|Greetings from rk Miles tool department! Summer is over and the hard work you have completed around the house and on the jobsite has done a number on your power tools! All of those beloved power tools you have been using have wear parts that need service. Through this 3 part series we can get that tool back in the field with some simple tools and little bit of know-how from rk Miles. In our last installment we discussed carbon brushes and their role in the power tool. Now, onto switches.Today we will be discussing the switch or VSR (Variable Speed Switch) and its role in the power tool. There are two types of switches: Regular on/off switches as found in circular saws, routers etc., and VSR switches, found in any variable speed tool such as a cordless drill. Standard on/off switches, sometimes called toggle switches, are usually the type of switch that will go bad with little to no warning. One minute the tool works fine, the next time the switch is pulled nothing happens… Very frustrating. There are no serviceable parts in toggle switches, which means the unit needs to be pulled and replaced.
VSR switches will start to show signs of wear. Unlike the toggle style switch, VSR switches can be defective and still work. A defective VSR switch may last years for turning on and off the tool at full speed but can lose all its ability to regulate the speed of the device. The switch will develop “dead spots,” making the tool turn on erratically or not at all. The “dead spots” that develop in the switch will make certain speeds of the tool not work at all. Eventually the switch will make operation of the tool impossible. Again at this point the entire switch needs to be replaced.
When replacing a switch make sure the battery or cord is disconnected. All of the screws that hold the tool together will need to come out. Once inside make sure to make note of where all the wires go. With today’s modern cell phones, taking a picture with your camera-phone is a great way to document how the wires should go. Usually a switch is held in with two screws, however more may be present. When replacing a switch only use hand tools for tightening screws because getting the screws re-tightened to just snug is all you will need.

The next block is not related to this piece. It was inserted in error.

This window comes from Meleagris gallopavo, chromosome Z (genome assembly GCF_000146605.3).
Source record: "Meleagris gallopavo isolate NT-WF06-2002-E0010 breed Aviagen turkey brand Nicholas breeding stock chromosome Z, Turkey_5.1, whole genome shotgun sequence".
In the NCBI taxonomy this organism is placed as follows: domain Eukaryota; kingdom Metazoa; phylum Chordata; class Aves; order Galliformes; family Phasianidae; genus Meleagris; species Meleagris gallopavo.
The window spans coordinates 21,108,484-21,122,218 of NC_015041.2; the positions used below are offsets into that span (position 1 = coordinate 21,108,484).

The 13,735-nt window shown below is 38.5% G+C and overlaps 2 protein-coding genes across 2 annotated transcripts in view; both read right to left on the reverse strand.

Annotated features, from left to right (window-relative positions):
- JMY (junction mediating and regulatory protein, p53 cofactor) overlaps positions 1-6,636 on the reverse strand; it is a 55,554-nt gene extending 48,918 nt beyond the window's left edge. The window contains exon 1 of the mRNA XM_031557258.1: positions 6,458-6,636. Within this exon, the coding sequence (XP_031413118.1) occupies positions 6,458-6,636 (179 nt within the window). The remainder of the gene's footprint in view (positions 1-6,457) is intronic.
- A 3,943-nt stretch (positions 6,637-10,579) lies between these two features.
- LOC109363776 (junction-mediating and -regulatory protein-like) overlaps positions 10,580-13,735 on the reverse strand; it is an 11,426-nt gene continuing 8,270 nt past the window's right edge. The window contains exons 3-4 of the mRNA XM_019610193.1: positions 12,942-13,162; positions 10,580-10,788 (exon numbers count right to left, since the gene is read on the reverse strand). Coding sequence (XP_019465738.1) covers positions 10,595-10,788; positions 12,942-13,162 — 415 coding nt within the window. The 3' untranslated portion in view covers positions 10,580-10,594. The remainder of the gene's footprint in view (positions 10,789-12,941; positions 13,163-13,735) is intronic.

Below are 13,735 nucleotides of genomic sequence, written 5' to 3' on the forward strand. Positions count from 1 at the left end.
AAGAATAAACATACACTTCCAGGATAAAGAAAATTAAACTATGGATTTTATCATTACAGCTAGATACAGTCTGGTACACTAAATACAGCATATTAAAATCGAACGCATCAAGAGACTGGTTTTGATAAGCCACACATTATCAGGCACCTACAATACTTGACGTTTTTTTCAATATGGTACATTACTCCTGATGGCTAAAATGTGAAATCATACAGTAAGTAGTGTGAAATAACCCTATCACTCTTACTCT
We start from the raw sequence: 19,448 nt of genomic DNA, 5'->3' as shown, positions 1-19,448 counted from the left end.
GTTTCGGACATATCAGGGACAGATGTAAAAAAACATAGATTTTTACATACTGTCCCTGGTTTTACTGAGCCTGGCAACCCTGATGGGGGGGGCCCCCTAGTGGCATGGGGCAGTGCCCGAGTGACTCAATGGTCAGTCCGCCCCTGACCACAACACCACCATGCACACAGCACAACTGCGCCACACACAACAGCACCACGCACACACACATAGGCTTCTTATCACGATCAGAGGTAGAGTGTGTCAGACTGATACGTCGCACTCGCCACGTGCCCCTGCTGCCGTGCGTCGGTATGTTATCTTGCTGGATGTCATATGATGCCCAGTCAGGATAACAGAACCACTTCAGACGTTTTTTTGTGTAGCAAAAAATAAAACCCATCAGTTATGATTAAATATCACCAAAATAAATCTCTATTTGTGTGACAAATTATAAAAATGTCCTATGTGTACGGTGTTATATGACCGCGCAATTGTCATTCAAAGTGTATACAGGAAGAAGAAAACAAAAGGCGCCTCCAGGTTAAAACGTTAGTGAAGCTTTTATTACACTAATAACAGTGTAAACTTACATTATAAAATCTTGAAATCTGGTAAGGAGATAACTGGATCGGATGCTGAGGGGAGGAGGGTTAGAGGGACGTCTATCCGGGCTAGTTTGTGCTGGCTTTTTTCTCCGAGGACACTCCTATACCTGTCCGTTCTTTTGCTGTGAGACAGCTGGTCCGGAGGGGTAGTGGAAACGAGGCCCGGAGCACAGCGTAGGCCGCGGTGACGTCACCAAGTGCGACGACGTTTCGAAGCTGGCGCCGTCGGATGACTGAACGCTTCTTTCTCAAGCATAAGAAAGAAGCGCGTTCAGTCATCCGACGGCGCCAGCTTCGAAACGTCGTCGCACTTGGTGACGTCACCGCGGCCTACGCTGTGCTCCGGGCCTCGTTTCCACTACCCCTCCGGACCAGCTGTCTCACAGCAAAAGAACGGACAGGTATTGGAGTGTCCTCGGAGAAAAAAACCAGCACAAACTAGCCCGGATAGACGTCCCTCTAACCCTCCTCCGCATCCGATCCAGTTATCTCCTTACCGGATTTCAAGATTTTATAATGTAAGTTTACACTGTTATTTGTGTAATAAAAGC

While your tool is opened up- this is a good time to clean the inside of it. Dust dirt and debris can work its way into the tool. Too much dust and dirt can cause the tool to overheat and, as we discussed in the last article, too much heat causes most tools to fail. Clean the dust out with a little compressed air. Do not use any cleaners or chemicals as there are exposed electrical connections present.
Once your switch is installed and the case put back together, test your tool. If it does not work, the next step is to check all of your electrical connections. Going online and typing the model number of your tool into a search engine should give you a schematic of the tool like the one shown here. If you get stuck with your tool and nothing seems to help… stop by rk Miles and we will be glad to help you!!
Remember, trained professionals are the ultimate caretakers of your equipment and this guide is to be used to get you out of a jam and just give you a little information as to how your tools work. As a general rule always remember…. Work smart and make safety a priority! Have fun out there!
rk Miles- Middlebury